Monday, December 12th, Miami – Departure day
Time to go!
After a decent breakfast in the hotel, we checked out, called an Uber, and headed over to the Port Miami – the cruise terminal – about 3 miles away. We were excited and nervous, but so far the trip had gone pretty much as planned. No surprises, no disasters. We were here, we were on the way to the boat, and things were good. We started to relax.
Port Miami is basically just like an airport, except for cruise ships. Each of these ships carries anywhere from 1500 to 3000 passengers, and on departure day, every single one of those passengers shows up in a short timeframe (usually a few hours). The ports have gotten very good at handling the steady stream of taxies, shuttle busses, Ubers and Lyfts dropping people off.
Our boat was one of 5 or so docked – some were in mid turnover, some were taking on new passengers, some had just arrived and were still disembarking. Even though the port was busy, things moved along pretty well. We unloaded our luggage and met a porter who took the bags and pointed out where we should go to get on board. All the luggage is tagged with your name, boat, and stateroom, and gets delivered to the boats by the port personnel. This makes a lot of sense, as having all the passengers manhandle their bags through the terminal, across the gangways, and through the ship would just be a nightmare. The promise was the luggage would be delivered outside our room by 6pm (we boarded around 2p)… they showed up around 4p, so that was pretty cool.
It’s hard to explain what it’s like stepping on a cruise ship for the first time. I guess the first thing to get over is… they’re enormous. The Summit is 965 feet long, has 11 decks, has a crew of a thousand, and supports 2100-2200 passengers (for our trip, the boat only at 1600 passengers, but that’s still a lot of people). And the Celebrity is not considered a ‘large’ cruise ship (For example, the Celebrity Apex, which we saw several times, has 2 more decks and can take 3400 passengers and 1200 crew)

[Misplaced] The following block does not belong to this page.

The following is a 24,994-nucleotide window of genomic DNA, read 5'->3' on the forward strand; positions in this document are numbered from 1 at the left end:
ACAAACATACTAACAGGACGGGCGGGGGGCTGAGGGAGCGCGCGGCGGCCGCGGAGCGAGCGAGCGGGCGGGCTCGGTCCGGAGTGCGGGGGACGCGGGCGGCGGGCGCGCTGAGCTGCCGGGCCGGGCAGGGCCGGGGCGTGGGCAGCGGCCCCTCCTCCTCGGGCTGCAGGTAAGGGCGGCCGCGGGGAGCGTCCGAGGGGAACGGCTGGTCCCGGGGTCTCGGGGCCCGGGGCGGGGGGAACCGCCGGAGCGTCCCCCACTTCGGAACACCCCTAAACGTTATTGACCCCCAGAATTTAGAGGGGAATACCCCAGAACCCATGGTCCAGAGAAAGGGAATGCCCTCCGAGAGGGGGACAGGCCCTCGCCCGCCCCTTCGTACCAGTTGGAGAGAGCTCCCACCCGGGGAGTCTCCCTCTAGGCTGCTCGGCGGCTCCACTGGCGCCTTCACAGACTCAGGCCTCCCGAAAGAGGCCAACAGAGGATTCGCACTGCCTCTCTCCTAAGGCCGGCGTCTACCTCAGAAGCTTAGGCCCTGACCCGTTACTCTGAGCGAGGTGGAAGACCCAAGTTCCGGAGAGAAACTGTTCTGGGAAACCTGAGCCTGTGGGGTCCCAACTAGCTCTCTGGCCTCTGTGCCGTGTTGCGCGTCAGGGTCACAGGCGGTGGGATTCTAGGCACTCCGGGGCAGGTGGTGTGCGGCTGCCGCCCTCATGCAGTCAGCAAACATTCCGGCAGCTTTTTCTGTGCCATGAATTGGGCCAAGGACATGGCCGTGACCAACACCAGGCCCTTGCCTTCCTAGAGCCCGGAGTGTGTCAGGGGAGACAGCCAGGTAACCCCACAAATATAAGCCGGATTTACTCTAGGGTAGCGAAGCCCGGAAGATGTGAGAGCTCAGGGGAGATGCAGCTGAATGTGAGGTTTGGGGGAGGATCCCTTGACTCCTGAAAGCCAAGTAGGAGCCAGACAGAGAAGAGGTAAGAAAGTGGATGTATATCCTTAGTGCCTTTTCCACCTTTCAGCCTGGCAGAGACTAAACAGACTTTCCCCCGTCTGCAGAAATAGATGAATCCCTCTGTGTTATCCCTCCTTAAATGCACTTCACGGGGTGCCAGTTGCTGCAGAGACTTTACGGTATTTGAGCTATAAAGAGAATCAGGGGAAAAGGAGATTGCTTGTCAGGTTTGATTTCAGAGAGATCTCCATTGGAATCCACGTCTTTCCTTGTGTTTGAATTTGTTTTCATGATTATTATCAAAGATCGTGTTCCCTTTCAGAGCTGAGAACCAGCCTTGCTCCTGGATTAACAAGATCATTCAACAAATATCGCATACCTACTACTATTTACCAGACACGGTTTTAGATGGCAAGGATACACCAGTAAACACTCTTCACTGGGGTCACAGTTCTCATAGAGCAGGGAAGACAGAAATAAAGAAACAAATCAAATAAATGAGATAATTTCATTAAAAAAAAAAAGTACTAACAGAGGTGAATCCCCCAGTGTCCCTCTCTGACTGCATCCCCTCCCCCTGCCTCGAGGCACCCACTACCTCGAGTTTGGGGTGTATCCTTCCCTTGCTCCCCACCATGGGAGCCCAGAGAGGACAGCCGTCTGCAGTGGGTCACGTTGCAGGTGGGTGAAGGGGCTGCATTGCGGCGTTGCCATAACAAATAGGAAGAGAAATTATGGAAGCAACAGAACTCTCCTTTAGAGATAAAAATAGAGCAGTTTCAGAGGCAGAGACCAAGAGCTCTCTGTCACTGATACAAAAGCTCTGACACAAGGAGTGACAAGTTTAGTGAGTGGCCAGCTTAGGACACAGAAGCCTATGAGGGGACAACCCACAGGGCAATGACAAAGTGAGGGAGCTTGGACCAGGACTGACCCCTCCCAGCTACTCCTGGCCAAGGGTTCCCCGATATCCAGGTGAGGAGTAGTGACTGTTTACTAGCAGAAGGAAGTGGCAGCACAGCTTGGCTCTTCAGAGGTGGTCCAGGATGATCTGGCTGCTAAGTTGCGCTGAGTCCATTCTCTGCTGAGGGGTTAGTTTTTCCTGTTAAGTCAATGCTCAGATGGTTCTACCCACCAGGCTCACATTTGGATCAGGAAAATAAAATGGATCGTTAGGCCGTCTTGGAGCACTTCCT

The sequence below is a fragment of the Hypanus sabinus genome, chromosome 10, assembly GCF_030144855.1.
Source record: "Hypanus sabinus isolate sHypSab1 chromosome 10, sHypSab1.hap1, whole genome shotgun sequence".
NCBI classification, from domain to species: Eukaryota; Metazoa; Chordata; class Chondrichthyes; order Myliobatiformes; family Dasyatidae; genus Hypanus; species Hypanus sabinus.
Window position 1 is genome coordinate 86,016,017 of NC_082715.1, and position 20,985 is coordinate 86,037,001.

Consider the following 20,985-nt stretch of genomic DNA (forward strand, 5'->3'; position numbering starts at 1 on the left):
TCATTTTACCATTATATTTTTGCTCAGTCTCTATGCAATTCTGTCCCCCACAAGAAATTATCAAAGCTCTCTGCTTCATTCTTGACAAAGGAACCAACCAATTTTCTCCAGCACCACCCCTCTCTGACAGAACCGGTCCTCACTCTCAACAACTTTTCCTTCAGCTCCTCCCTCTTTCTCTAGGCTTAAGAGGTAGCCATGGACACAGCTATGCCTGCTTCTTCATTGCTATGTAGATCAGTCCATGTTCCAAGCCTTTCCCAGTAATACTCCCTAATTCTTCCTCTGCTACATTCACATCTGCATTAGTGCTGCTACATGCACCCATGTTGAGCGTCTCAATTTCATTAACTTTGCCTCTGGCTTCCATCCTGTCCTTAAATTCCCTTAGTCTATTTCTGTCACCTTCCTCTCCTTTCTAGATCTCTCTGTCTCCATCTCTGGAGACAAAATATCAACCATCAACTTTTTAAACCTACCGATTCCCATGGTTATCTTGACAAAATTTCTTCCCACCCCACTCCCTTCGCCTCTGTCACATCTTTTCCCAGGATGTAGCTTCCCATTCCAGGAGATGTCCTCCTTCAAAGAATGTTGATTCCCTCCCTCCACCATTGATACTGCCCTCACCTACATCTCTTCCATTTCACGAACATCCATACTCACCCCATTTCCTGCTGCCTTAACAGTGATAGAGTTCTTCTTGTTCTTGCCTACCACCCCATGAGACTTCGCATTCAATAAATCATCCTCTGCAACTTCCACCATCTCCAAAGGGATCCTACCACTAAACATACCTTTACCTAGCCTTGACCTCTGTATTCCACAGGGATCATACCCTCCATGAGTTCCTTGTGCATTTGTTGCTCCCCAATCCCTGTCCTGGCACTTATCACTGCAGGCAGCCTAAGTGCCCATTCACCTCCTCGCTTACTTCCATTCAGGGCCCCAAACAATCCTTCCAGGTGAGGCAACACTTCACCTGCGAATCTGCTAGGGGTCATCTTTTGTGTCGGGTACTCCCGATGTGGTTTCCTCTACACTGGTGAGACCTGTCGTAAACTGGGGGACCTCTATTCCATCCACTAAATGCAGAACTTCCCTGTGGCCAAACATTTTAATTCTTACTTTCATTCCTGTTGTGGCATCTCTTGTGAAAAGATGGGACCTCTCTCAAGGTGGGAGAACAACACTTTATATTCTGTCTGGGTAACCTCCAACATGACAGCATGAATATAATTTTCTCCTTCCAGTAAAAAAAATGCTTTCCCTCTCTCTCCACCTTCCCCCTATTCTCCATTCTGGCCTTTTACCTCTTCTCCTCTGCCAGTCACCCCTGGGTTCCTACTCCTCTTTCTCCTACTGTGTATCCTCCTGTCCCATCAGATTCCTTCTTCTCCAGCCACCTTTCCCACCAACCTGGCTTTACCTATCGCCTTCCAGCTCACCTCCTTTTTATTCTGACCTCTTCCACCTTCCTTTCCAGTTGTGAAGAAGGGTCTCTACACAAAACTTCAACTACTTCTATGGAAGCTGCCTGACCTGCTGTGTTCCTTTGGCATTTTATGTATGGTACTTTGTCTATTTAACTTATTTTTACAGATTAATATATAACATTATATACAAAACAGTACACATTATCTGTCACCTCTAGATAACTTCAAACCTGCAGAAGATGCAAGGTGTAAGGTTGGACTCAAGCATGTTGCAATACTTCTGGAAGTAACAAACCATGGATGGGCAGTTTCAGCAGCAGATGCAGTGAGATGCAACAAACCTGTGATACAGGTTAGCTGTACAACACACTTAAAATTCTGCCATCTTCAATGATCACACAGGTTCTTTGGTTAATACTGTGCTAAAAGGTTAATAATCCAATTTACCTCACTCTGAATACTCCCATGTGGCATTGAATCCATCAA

The second point is – they are absolutely beautiful. It was like being in a 5 star hotel… everywhere. Carpeting, artwork, details in the stairs, the elevators, the open spaces – it was really hard to remember you were on a BOAT. They are truly resorts on the water. I spent the first few hours agape at everything from the basic public spaces, to the pool deck, to the 3 tier theater, to the casino… it was a lot.
We received our ‘Sea Pass’ – each of us got one – basically our stateroom key cum identification badge. It’s an RFID enabled card that has our room information and personally identifies us. Because we had a credit card on file for the room, we could use the card to purchase things, open our stateroom door, and sign on and off the ship.
Celebrity provides a mobile app for phones that was very helpful. You could use it to browse available excursions, see the daily schedule (which was busy), or use it’s built-in chat function to keep in touch with other people. We had signed up for the basic internet service, which was indeed quite basic – enough to see our mail and do (very slow) chats and web stuff, but the on-boat app was a better approach. The app had some problems, so it wasn’t a perfect solution, and I’ll be writing up some feedback to Celebrity about it. There’s a real opportunity for a mechanism to network and communicate here, and I think they’re missing it. (That combined with my inability to see the daily schedule after mid-week made it frustrating).
The app walked us through the last bits of signing onto the boat, including a (sort of well done) tutorial on safety procedures, as well as the ‘final checkin’ where we went to our muster station and met with a crewmember who did our last checkin bits. From then on, we were fully on board.
Around 3:30, there were three loud blasts from the horn on the ship, and we cast off from the dock. Mrs Geek and I had found our way forward to what would be one of our favorite spots. A “Sky Lounge” that had enormous windows looking out over the bow. It was a relatively quiet space – had a very old school lounge/bar feel, and we made our first friends there, a couple named Jason and Amanda. We sat there watching Port Miami slide by as we headed out into the Atlantic.
Our meal plan had us set up for dinner at 5:30, so we went back to our cabin, got some slightly nicer clothes on, and headed to the restaurant.